10 DENTAL TRIBUNE Pakistan Edition November 2018 NEWS IDS 2019 to present latest digital strategies in orthodontics C equipment are just a few examples of the tools and procedures that visitors to the exhibition will be able to experience. l a t e s t d e v e l o p m e n t s OLOGNE, GERMANY - Digital technologies are changing the tools and solutions available in orthodontics. O rg a n i s e r s o f t h e u p c o m i n g International Dental Show (IDS), taking place from 12 to 16 March 2019 in Cologne, say visitors will have the opportunity to experience t h e i n orthodontics regarding diagnostics, therapy planning, therapy and aftercare. In the areas of diagnostics and therapy planning, owners of established practices have a number of options r e g a r d i n g u p g r a d e s t o n e w technologies, while founders of new practices are now relying almost exclusively on digitalised tools and workflows. According to the IDS organisers, 3-D radiographic units, intra-oral scanners, and the virtual set-up and design of orthodontic Many of the changes that digital technologies have effected in orthodontics are irrefutable and their benefits are clear, such as in aligner therapy, where digital technologies now dominate preparatory measures for aesthetic dentistry. Regarding some of the emerging digital tools, however, such as support through artificial intelligence (AI), their scale of influence remains to be seen. At IDS, visitors will have the opportunity to inspect a number of different products related to aligner therapy treatment, such as software and virtual reality options for the subclassification of complex tooth movements, and to learn about the trend towards the use of AI support to warn of extreme tooth movements. According to the show Digital technologies are driving orthodontics forward. (Photograph: Koelnmesse/IDS Cologne) organisers, AI-aided support of this nature is becoming more conceivable a s t h e d a t a b a s e s t h a t w o u l d substantiate these tools continue to grow. The forthcoming instalment of the biennial trade fair will help practice owners learn about the developments that are driving orthodontics forward. "IDS 2019 will help visitors advance forward in all these points," commented Mark Stephen Pace, Chairman of the Association of the German Dental Industry (VDDI), in a press release. "This is important because carrying out a consistent orthodontic treatment at an early point in time enables the avoidance of complications in later years from the very beginning. The world's biggest showcase for dental medicine and dental technology in Cologne from 12 to 16 March 2019 contributes greatly to this," he said. IDS takes place at the Koelnmesse fairground in Cologne every two years and is organised by the Gesellschaft zur Förderung der Dental-Industrie, the commercial enterprise of the V D D I , i n c o l l a b o r a t i o n w i t h Koelnmesse. - Dental Tribune International COP2 focuses on dental amalgam By Anita Vazquez Tibau G E N E V A , SWITZERLAND - The second meeting of the Conference of the P a r t i e s ( C O P 2 ) t o t h e Minamata Convention on Mercury was held at the International Conference Centre Geneva from 19 to 23 November. It was determined in this session that all future COP meetings will be held in Geneva. The Minamata treaty, which came into force on 16 August 2017, now has 128 signatories, and 101 countries have ratified it. As at the first COP meeting, dental amalgam continued to be a major focal point at COP2. Say No To Mercury, an Australian non-governmental organisation, joined forces w i t h t h e I n t e r n a t i o n a l Academy of Oral Medicine and Toxicology (IAOMT), whose representatives span the globe, including Brazil, Chile, Italy, the Philippines, Slovenia and South Africa. They submitted a joint paper titled Dental AmalgamA Major Topic at COP2, which identified the following pathways: dental office wastewater, dental waste going into landfills, air discharge f r o m d e n t a l o f f i c e s , incineration of dental waste, cremation, burial, human waste, mercury vapour from breathing, and illegally sold dental mercury for artisanal and small-scale gold mining. Harmonised custom codes were also addressed to include not only bulk mercury for d e n t a l u s e , b u t a l s o encapsulated dental amalgam. In addition, all parties and non- parties to the convention were a s k e d c o n s i d e r implementing steps to reduce or eliminate the environmental pathways created by the use of mercury from dental a m a l g a m , i n c l u d i n g mandatory mercury amalgam separators. This was in accordance with the Minamata Conventions nine measures to phase down the use of dental amalgam, namely promoting the use of best environmental practices in dental facilities to reduce releases of mercury and mercury compounds to water and land. t o Claudia Marin Diez, Anita Tibau, Lisa Matriste, Lillian Ebuen, Maria Theologides and Damir Skripec Larisseger (from left) got together for a group photo at COP2 in Switzerland. Throughout the week, Say No To Mercury and IAOMT members met with delegates to discuss strategies for implementation of these nine measures to phase down dental amalgam use. A luncheon meeting was held with Mohammed Khashashneh (Jordan), vice president of the group of Asian and Pacific country members of COP, along with industrial engineer Ali Sabra of Lebanon, who wish to arrange a regional meeting with both parties and non-parties in cooperation with all relevant stakeholders; including ministries of health, IGOs, dental associations, and NGOs of the convention on (Photograph: Anita Tibau) m e r c u r y - f r e e d e n t i s t r y, incorporating how to properly manage dental mercury waste. Say No To Mercury and IAOMT also held discussions w i t h B r a z i l , i n w h i c h environmental analyst Camila Boechat and environmental health officer Luisa Gregorio of the Ministry of Health in Brazil shared perspectives on mercury-free dentistry. They were pleased that the first conference on mercury and human health to be held under the Fiocruz ministry of health would follow COP2, in Rio de Janeiro in Brazil on 29 and 30 November. There, Dr S a n d r a H a c o n w i l l b e presenting on the Minamata Convention, and President of the IAOMT Brazilian Chapter Dr Martha Faissol will be discussing safe removal of dental amalgam. The Africa group was extremely vocal in its concerns on dental amalgam, and the urgency to stop its use in order to protect the health of women and children. Many of the participants were in support of following the European U n i o n s b a n o f d e n t a l amalgam for children under 1 5 a n d p r e g n a n t o r breastfeeding women that came into effect on 1 July 2018. The Latin America and Continued on page 15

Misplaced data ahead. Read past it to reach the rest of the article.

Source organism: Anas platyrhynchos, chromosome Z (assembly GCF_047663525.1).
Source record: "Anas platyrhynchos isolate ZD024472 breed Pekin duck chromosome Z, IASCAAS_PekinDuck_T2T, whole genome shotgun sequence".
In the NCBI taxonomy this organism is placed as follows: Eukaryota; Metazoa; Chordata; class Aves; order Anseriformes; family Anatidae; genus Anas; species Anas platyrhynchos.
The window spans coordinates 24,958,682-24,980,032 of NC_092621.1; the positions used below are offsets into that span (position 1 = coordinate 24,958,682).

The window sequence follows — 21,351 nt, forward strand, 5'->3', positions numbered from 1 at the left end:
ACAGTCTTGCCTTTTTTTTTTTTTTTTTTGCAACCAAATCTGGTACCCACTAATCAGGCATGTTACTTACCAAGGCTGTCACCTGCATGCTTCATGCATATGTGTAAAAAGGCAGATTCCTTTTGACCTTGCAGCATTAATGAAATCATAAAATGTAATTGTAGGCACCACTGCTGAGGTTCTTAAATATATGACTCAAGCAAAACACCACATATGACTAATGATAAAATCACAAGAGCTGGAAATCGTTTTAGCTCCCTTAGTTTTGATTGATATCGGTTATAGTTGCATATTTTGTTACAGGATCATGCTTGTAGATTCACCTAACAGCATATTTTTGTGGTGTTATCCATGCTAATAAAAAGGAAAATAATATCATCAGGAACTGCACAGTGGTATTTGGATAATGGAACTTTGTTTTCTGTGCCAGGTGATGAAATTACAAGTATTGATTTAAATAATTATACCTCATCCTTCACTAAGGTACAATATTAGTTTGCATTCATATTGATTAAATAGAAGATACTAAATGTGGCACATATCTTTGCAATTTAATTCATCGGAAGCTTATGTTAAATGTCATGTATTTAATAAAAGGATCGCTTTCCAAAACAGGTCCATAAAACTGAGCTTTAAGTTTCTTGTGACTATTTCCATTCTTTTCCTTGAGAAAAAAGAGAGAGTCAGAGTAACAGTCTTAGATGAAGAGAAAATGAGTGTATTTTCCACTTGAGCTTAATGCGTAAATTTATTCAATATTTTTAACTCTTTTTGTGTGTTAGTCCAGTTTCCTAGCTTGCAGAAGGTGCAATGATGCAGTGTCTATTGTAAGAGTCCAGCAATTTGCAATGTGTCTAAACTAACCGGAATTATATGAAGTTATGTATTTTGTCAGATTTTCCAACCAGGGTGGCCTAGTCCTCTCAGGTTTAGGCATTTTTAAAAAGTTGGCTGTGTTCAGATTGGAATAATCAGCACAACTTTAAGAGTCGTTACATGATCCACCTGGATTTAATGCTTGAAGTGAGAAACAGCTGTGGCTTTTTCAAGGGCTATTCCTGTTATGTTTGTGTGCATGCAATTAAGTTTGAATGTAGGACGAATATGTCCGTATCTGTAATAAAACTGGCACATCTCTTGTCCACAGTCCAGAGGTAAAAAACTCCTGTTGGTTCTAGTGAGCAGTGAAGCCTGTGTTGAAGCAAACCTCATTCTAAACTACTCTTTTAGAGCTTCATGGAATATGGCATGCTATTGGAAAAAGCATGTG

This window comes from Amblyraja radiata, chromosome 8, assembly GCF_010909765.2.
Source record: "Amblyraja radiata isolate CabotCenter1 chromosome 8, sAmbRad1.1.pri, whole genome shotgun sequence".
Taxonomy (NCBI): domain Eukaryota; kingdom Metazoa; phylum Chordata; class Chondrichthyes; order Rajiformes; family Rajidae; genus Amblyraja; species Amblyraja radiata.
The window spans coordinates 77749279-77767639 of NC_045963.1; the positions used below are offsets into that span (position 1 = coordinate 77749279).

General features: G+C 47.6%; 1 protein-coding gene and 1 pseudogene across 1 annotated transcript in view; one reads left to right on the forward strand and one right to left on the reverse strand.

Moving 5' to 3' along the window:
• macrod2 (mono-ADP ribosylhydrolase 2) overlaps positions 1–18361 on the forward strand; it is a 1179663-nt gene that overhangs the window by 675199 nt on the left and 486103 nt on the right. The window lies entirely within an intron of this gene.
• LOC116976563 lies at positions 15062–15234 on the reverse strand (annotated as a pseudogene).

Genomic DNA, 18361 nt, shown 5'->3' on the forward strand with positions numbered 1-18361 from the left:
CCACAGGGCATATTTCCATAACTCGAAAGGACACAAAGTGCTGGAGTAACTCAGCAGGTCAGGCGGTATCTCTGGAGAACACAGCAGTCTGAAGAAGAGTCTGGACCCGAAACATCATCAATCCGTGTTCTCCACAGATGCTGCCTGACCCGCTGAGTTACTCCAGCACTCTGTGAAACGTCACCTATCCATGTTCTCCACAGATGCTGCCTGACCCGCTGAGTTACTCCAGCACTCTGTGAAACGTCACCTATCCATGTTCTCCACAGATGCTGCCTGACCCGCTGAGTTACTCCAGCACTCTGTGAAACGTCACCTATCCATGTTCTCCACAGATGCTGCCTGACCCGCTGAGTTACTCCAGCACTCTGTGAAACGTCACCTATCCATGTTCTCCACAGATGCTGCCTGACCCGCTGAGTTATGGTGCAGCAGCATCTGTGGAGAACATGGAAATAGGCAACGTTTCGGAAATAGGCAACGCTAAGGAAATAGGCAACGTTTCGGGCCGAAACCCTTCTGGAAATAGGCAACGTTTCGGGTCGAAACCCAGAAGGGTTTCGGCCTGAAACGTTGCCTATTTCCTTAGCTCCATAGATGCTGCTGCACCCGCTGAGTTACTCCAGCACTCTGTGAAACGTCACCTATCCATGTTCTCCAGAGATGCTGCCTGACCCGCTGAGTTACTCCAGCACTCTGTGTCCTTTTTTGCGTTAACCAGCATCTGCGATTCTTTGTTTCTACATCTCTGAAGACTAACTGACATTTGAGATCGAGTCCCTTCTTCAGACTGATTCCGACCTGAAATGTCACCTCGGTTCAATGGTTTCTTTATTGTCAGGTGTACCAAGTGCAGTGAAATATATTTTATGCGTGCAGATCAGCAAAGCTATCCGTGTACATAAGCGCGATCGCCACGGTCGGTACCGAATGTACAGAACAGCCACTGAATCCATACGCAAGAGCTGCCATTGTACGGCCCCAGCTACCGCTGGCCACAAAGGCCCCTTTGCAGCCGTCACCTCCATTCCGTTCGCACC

12 DENTAL TRIBUNE Pakistan Edition November 2018 CLINICAL IMPLANTOLOGY Implant-supported fixed full-arch rehabilitation without bone grafting By Dr. Aizcorbe Vicente Objective: The objective of this article is t o a s s e s s t h e c l i n i c a l , radiographic and patient- related outcomes of patients with severe atrophy of the maxilla (Cawood and Howell Class V) rehabilitated with fixed full-arch prostheses on dental implants placed in anatomical buttresses and remnant bone. Materials and methods A n o b s e r v a t i o n a l retrospective clinical study was performed with a minimum follow-up period of 10 years. An analysis of the following parameters was performed: (a) periimplant parameters (plaque index, modified gingival index, probing pocket depth and keratinized mucosa width); (b) marginal bone loss; (c) implant survival rate; and (d) patient satisfaction based on a visual analog scale (VAS). Results Ten patients and 71 dental implants were studied, with a mean follow-up period of 126 months (range: 120144). The mean plaque index was 1.0 ± 0.5, with a mean probing pocket depth of 2.3 mm (range: 1.04.0 mm). Sixty-one percent and 39% of the implants presented a modified gingival index of 1 and 2, respectively, and the mean keratinized mucosa width was 5.8 mm (range: 4.010.0 mm). The mean marginal bone loss of the implants was 0.7 ± 0.4 mm (range: 0.05.0 mm). The implant survival rate was 97.2%, and the overall mean patient satisfaction score was 90 (range: 0100). Prosthesis Control panoramic radiograph showing correct prosthetic fit. cleaning ease scored lowest on the VAS. Conclusion In our limited sample of patients with severe maxillary atrophy (Cawood and Howell Class V), the placement of dental implants in anatomical buttresses and remnant bone, associated with rehabilitation with fixed full-arch prostheses, was found to be an adequate treatment option in the long term regarding implant survival, marginal bone loss, periimplant clinical parameters and patient satisfaction. Editorial note: The full article was published in the 4/2018 issue of the Journal of Oral Science and Rehabilitation. It can be accessed free of charge a t w w w. d t s c i e n c e . c o m . - Dental Tribune International Implants should only be ... Continued from page 8 Highly advanced piezo-surgical devices are also minimally invasive in soft tissue. Stability measurement and bone surgery Once the implant has been screwed into its final position, the primary stability can be safely and precisely determined using resonance frequency analysis. The technology is available either separately or as an optional module in an implantology motor. If the ISQ (Implant Stability Quotient) value measured is 66 or higher, early intervention is possible, and if it is over 70, treatment must be provided immediately. An exposure protocol based on the ISQ value improves the prognosis of treatment. Simply measuring the torque resistance, however, does not provide the same level of clinical safety. If reduced ISQ values are measured after the implant has been inserted, a two- phase protocol is generally chosen. After exposure, a new measurement can then be used to determine whether osseointegration has been successful (secondary stability) and loading will be predictable at this point. H y g i e n e - f r i e n d l y p r o s t h e s e s The emergence region should be designed to ensure that it is atraumatic to the tissue for long-lasting implant restorations. The implant-abutment connection, material, surface and e m e r g e n c e p r o f i l e m u s t b e biocompatible and mechanically resilient over the long term. The transgingival components should also be accessible for individual and professional cleaning and for probing. Definitively integrating abutments or other components at implant level immediately ("one abutment, one time") has also proved to be effective. In combination with good hygiene and correspondingly healthy tissue, this concept can probably be used to achieve a more stable attachment of the implant to the oral cavity than if the components have to be replaced several times - a requirement for peri-implant health. Whether it is with crowns, bridges, partial or complete prostheses, the implant-supported superstructure should be designed so that the patient can maintain it without any difficulty. Additionally, a distance of at least 2 mm between the bone and the mucosal edge of the prosthesis appears to be advised to prevent infection and subsequent bone loss. Peri-implant aftercare Experts recommend treatment immediately after the initial occurrence of symptoms of inflammation to avoid peri-implant bone loss from the start. Mucositis affects almost half of all implants, and since patients often have several implants, it occurs in a high percentage of patients. The prophylactic or periodontal recall programme established after the implant has been inserted should therefore be continued. At-home oral hygiene should be carefully tailored to the new prosthesis and the patient accordingly instructed on this. In combination with professional biofilm management, good preventative efficacy can be achieved in this way. The risk of peri-implantitis decreases from 43.9 per cent (no recall) to 18.0 per cent if a patient receives a recall appointment carried out carefully each year, in other words by more than half.36 Ultrasonic systems with special instruments that do not affect the materials are suitable for this, such as those made of PEEK (Fig. 5), or appropriate manual instruments. Mechanically preventing mucositis As for periodontitis patients, peri- implant recall includes regular screening with a clinical check of both periodontal and peri-implant tissue for symptoms of inflammation, probing and, where necessary, radiographic diagnosis. A frequency of two to four times a year has proved to be effective. Deep probing values and bleeding occur more commonly in patients with peri- implantitis than in those with mucositis; pus secretion only occurs in patients with peri-implantitis. If a patient has mucositis, professional supragingival and subgingival biofilm removal reduce the risk of the inflammation advancing to peri- implantitis. Local and systemic antibiotics used as supportive measures or air polishing, however, show no additional benefit. Treating peri-implantitis Peri-implant bone loss can develop even if good preventative care is provided, for example if the patient's oral hygiene is not sufficient. Most minimal defects should be treated in a non-surgical manner using peri-implant debridement. Mechanical removal of coatings using suitable ultrasonic systems, supported by Er:YAG lasers, antibacterial photodynamic treatment, air polishing, or treatment with local or systemic antibiotics, where appropriate, has shown promising results. If closed treatment is no longer possible, the defect must be surgically exposed and carefully decontaminated. This is carried out after flap preparation by removing inflamed tissue and cleaning the surface of the implant using, for example, ultrasonic or piezo- surgical systems. Measures designed to regenerate the bone carried out after this procedure have been successful.40 Special piezosurgical instruments are available for the surgical treatment of periodontal defects. After treatment, the patient is once again intensively instructed on oral hygiene and made aware of the need for continual recall. If necessary, the frequency can be selected to be higher than previously in line with periodontal aftercare. If biofilm management is carried out consistently, the implantological results can remain stable for several years even after the periodontitis, mucositis or peri- implantitis has healed. N o Periodontology I m p l a n t o l o g y w i t h o u t Successful implant treatment requires consistent, long-term preventative thinking. In each phase, this includes regular periodontal and peri-implant screening in combination with individually tailored risk management, oral hygiene training and professional biofilm management where possible for every patient. Ideally, this preventative workflow should start well before each restorative measure, before periodontitis can develop. It is essential if implant prosthetic treatment is planned or has already been integrated. Patients will be pleased with the long-term success of the treatment and will be pleased to return to a practice or clinic they trust. Editorial note: A list of references and information is available from the publisher. - Dental Tribune International